Their vision doesn’t match the vision of the organization – This isn’t necessarily a bad thing, but is best discovered before the leader joins the team.

They were micromanaged – Leaders don’t need managing as much as they need releasing.  Leaders need to help chart their future.

You can allow leaders to work for the good of the organization or stifle them, discourage them and spend valuable time and effort consistently replacing them.  If you want to keep leaders…let them lead!

What would you add to my list?

Which of these reasons would be/has been/is going to be your biggest reason for leaving an organization?

10 Questions With Leader Steve Keating with @LeadToday


Steve Keating is an online leadership influencer extraordinaire. His Twitter posts are consistently re-tweeted and his insight is valuable for me and thousands of others who follow him. I decided it was time to get to know the man behind the leadership tweets.

Steve’s bio includes 25 years of sales and sales management experience, including 8 –1/2 years with the Dale Carnegie organization. You can follow Steve’s tweets HERE or connect with him on LinkedIn HERE.

Here are 10 questions with leader Steve Keating:

When you were growing up, is this what you thought you would be doing vocationally? If not, what did you want to do?

When I was growing up I wanted to be a hockey player. That plan was working well until one January day during my second year of college. It turns out, it’s kind of tough to play hockey with only one good knee. ☺ So business was my next choice and I knew early on that as much as I wanted to succeed it would be even more rewarding to help others succeed as well. That has lead me to where I am today.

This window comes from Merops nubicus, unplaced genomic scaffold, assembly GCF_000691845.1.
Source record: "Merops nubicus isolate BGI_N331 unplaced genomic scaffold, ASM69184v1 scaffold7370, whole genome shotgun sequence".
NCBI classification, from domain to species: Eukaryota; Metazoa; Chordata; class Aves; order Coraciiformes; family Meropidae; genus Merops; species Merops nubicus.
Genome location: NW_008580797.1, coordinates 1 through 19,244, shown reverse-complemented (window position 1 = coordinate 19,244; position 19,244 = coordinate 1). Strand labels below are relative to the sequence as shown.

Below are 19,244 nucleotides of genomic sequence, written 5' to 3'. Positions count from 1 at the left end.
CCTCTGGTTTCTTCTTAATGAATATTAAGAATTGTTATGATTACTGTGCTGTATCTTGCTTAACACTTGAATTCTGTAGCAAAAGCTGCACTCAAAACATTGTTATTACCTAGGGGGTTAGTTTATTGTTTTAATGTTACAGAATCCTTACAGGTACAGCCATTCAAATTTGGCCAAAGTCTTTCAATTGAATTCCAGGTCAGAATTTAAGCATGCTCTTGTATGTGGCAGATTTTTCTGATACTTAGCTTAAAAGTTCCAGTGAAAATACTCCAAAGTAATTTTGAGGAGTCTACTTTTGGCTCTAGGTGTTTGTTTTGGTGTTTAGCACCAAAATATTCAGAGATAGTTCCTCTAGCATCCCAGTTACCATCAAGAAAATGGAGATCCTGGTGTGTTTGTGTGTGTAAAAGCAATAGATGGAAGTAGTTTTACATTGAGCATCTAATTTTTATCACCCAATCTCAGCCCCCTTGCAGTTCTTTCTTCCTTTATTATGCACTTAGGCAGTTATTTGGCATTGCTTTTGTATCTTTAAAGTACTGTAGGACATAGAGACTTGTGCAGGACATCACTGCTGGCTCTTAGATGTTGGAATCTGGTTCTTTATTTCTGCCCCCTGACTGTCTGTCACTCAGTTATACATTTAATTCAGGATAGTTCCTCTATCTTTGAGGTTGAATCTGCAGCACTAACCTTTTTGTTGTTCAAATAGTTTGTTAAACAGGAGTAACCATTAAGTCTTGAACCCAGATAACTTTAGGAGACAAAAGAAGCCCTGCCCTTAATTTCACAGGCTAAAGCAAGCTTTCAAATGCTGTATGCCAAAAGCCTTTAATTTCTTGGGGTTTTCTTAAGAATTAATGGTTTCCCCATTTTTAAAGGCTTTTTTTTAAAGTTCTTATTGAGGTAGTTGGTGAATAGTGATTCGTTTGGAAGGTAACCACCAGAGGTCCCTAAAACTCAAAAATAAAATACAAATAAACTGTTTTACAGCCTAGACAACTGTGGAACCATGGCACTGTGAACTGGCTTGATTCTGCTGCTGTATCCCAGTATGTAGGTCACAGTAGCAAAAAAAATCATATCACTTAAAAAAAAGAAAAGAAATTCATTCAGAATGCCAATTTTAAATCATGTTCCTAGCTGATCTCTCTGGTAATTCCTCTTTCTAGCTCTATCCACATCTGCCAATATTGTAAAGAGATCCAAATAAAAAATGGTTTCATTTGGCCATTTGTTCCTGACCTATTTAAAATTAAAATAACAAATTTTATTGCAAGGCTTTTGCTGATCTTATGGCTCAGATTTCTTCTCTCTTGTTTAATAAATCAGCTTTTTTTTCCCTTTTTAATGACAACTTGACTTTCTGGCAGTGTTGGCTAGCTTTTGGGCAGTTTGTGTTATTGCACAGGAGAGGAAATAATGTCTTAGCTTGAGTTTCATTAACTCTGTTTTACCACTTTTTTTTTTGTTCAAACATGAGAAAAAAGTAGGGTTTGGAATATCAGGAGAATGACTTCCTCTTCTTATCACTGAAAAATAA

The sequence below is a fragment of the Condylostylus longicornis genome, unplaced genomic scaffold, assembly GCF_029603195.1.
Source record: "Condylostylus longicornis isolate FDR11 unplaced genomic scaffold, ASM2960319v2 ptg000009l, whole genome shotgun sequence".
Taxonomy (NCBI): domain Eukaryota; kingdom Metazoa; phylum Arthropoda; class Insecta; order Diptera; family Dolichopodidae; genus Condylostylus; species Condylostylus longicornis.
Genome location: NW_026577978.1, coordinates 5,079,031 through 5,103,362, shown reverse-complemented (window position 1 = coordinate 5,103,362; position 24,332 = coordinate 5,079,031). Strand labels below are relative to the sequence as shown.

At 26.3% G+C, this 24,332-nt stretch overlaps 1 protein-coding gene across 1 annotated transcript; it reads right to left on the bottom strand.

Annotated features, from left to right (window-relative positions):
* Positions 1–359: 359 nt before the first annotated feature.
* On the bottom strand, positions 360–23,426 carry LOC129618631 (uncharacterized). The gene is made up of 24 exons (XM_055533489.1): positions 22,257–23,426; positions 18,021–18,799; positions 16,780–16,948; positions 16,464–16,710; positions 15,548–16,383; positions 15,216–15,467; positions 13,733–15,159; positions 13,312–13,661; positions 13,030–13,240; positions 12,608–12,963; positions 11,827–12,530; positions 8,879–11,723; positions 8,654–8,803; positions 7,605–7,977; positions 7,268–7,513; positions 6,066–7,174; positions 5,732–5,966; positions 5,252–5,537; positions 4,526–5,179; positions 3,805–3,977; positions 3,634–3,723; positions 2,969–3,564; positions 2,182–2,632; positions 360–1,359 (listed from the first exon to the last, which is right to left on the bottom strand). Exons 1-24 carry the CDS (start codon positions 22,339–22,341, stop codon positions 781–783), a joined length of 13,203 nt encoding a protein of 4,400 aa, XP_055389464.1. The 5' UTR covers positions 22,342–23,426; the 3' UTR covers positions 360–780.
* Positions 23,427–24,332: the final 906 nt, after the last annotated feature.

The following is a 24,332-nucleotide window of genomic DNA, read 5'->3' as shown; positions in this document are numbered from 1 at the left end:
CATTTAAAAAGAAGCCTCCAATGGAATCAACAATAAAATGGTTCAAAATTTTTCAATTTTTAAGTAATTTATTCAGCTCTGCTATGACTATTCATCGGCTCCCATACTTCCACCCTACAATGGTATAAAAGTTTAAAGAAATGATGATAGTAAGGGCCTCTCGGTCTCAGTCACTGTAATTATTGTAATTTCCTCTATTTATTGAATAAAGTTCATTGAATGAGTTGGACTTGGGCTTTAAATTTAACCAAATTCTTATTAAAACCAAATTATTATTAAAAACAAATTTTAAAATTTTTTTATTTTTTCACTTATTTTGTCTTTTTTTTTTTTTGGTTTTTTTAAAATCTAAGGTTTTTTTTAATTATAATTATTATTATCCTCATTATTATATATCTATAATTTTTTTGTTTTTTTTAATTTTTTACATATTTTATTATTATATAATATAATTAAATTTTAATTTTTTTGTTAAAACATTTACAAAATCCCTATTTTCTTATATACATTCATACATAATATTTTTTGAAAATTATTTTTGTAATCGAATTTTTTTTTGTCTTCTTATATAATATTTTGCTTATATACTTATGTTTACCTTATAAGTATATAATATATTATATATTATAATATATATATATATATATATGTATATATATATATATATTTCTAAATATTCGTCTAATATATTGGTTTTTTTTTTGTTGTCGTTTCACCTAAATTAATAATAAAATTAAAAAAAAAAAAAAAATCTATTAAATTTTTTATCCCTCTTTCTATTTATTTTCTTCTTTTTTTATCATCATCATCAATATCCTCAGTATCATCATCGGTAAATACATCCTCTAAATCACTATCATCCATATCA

What’s the most different job you’ve had from what you are doing now and how did that job help you with what you are doing now?

I fixed vending machines during college. It was hard kind of dirty work with a surprising amount of stress. But many of the lessons learned there carry forward to this day, particularly giving people bad news, dealing with unhappy people (nothing like dealing with people who have missed their morning cup of coffee to help you learn how unhappy some people can be) and seeing things from other people’s point of view.

Who is one person, besides Christ, who most helped to shape your leadership and how did they help you?

I have been so blessed to have good Christian men as mentors throughout my life. One of the earliest that stand out was my 7th grade teacher – Cyril Paul. My first close contact with a person of another race was with Mr. Paul, he was my teacher with Martin Luther King Jr. was killed. I saw the pain and anger but I also saw the grace & dignity with which he dealt with it. I learned from him that when things don’t go your way to remember, it’s not all about you. I watched him, in all his hurt, pray for our country & thank God for the work that Dr. King had done. Even at that young age you knew you mattered, you knew he cared. He instilled in all of us real hope for our futures. I learned from Mr. Paul that when you give someone hope, you really give them the opportunity to be everything they can be.

Besides the Bible, what is one book that has most helped to shape your thought process in life and ministry?